Is it really necessary to invent yet another type of bike? Well, all I can say is that I am definitely coming around to the idea!
At first I thought it was just another marketing ploy to convince cyclists with a lot of spare cash that they needed to buy another bike to add to their bike stable, but whilst I think that may be true in some instances, a couple of bikes have caught my eye and made me think again, and now I find myself contemplating my first purchase.
Back in the days when I rode with the local cycle-touring club (I was very young ……), the more adventurous Sunday rides included off-road sections which we called ‘ruff-stuff’! I loved them but they did involve a lot of walking. The steel-framed bikes were heavy, difficult to stop (!) and lacked the necessary gears to get you up the hill, but it was great fun trying! When mountain bikes arrived on the scene (I was still very young ….!), I was first in-line but would never consider riding them on the road. So is there a half-way house? I think so. The most significant development in road bike design in the last 5 years is the introduction of disk brakes, which not only means you can stop on a dime, but also allows a re-design of the back stays (chain and seat) and front forks to accommodate fatter tyres. So with the correct gearing and a higher bottom bracket, I say let the new age of adventure road-biking commence!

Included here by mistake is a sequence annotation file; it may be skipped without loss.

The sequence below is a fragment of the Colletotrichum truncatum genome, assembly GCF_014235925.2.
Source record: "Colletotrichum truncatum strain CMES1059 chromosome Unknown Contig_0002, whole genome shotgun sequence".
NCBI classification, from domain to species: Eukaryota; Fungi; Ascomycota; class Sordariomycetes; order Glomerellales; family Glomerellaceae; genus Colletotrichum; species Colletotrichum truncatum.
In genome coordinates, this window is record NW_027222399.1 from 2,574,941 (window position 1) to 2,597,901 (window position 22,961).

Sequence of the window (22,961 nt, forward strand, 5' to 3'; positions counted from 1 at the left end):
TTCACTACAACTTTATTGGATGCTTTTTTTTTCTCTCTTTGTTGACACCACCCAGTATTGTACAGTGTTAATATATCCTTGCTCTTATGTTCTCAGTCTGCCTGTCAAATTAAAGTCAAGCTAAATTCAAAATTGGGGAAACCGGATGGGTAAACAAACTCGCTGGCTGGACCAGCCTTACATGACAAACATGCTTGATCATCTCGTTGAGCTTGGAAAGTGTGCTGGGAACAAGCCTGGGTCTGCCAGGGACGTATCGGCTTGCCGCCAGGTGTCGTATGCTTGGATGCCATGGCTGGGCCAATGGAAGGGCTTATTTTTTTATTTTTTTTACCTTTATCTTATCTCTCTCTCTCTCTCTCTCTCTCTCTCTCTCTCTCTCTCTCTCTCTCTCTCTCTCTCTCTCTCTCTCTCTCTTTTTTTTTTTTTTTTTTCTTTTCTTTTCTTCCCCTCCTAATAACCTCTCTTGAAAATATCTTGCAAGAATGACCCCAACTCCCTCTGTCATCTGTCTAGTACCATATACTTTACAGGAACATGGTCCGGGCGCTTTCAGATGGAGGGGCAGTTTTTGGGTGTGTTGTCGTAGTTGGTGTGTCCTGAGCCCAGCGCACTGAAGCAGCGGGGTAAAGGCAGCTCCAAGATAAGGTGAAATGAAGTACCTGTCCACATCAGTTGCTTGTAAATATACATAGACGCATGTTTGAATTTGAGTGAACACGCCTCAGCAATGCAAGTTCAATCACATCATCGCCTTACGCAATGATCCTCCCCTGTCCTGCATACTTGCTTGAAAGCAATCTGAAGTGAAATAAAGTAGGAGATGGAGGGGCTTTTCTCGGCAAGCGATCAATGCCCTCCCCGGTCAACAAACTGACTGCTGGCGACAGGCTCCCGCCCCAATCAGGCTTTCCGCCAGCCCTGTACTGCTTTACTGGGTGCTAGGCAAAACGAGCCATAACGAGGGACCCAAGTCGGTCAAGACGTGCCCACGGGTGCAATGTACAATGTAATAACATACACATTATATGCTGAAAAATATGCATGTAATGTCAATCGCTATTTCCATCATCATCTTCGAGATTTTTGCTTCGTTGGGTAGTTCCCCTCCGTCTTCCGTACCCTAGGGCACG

Over the last couple of years, and without really realising it, I have been turning my current road bike into a proto-Adventure Road Bike, by increasing the tyre width to 28” and changing the rear cassette and derailleur to MTB spec, and I have rarely had to push my bike on off-road sections, but I am looking forward to the easier stopping capabilities on long off-road descents, and the added comfort of suspension and wider tyres, that a ‘real’ Adventure Road Bike promises to bring.
For me, it isn’t just about added comfort and off-road capability. I admit to having minimalist tendencies, so in my ideal world I would own one bike that was capable of adapting to many riding environments, rather than owning lots of different bikes. I’m hoping that with an Adventure Road Bike, I just need two sets of wheels, a robust heavier pair with wide tyres for the adventure days, and a lighter pair with narrower tyres so that I can keep up with the Bella Velo ladies on my purely road-riding days. The practicalities of this are far from proven, but I like the idea.
So which bikes have turned my head?
Last year saw Cannondale introduced the Slate, the first drop handle-bar bike with 3cm of travel in their Lefty Oliver front fork, and this year sees the introduction of the Specialized Diverge with the new Future Shock, giving you 2 cm of travel. Both bikes also give you the option to use either 650b or 700cc diameter wheels (I had to go on some seriously nerdy websites to find this out with regard to the Slate!).
I think it’s time to try them out. Watch this space…….
If you want to read more about Adventure Road Biking click here for my quick introduction.